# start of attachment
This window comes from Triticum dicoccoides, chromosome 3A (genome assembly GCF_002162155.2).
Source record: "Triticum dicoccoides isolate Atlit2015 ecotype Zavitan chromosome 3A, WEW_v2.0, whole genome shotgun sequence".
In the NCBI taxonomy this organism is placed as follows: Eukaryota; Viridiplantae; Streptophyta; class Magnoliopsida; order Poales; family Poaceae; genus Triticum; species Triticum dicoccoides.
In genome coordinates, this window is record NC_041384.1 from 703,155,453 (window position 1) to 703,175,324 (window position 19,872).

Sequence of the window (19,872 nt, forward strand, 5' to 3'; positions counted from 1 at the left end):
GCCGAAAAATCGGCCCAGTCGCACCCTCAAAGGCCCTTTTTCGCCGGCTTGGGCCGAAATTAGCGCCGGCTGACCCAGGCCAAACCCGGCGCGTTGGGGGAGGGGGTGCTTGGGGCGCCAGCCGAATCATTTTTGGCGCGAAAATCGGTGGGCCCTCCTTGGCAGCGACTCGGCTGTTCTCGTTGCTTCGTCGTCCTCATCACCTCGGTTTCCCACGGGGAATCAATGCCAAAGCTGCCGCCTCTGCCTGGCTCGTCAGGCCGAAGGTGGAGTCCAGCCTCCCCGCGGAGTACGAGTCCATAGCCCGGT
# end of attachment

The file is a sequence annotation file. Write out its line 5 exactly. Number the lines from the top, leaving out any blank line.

Sequence of the window (19,872 nt, forward strand, 5' to 3'; positions counted from 1 at the left end):